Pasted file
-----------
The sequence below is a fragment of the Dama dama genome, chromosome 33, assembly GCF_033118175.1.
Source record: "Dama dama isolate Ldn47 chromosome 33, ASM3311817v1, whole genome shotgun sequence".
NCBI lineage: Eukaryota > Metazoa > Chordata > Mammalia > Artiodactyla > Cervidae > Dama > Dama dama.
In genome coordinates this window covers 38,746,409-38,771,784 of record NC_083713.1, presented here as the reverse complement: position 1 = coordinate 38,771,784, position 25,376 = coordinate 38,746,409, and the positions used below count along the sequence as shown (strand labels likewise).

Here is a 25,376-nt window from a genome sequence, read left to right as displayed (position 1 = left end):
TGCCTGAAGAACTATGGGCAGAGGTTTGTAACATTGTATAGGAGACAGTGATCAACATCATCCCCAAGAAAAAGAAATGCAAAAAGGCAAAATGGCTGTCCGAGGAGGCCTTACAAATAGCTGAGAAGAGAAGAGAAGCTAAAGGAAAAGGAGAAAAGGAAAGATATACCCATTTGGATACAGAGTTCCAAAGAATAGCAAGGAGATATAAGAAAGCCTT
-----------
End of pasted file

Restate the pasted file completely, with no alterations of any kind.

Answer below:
The sequence below is a fragment of the Dama dama genome, chromosome 33, assembly GCF_033118175.1.
Source record: "Dama dama isolate Ldn47 chromosome 33, ASM3311817v1, whole genome shotgun sequence".
NCBI lineage: Eukaryota > Metazoa > Chordata > Mammalia > Artiodactyla > Cervidae > Dama > Dama dama.
In genome coordinates this window covers 38,746,409-38,771,784 of record NC_083713.1, presented here as the reverse complement: position 1 = coordinate 38,771,784, position 25,376 = coordinate 38,746,409, and the positions used below count along the sequence as shown (strand labels likewise).

Here is a 25,376-nt window from a genome sequence, read left to right as displayed (position 1 = left end):
TGCCTGAAGAACTATGGGCAGAGGTTTGTAACATTGTATAGGAGACAGTGATCAACATCATCCCCAAGAAAAAGAAATGCAAAAAGGCAAAATGGCTGTCCGAGGAGGCCTTACAAATAGCTGAGAAGAGAAGAGAAGCTAAAGGAAAAGGAGAAAAGGAAAGATATACCCATTTGGATACAGAGTTCCAAAGAATAGCAAGGAGATATAAGAAAGCCTT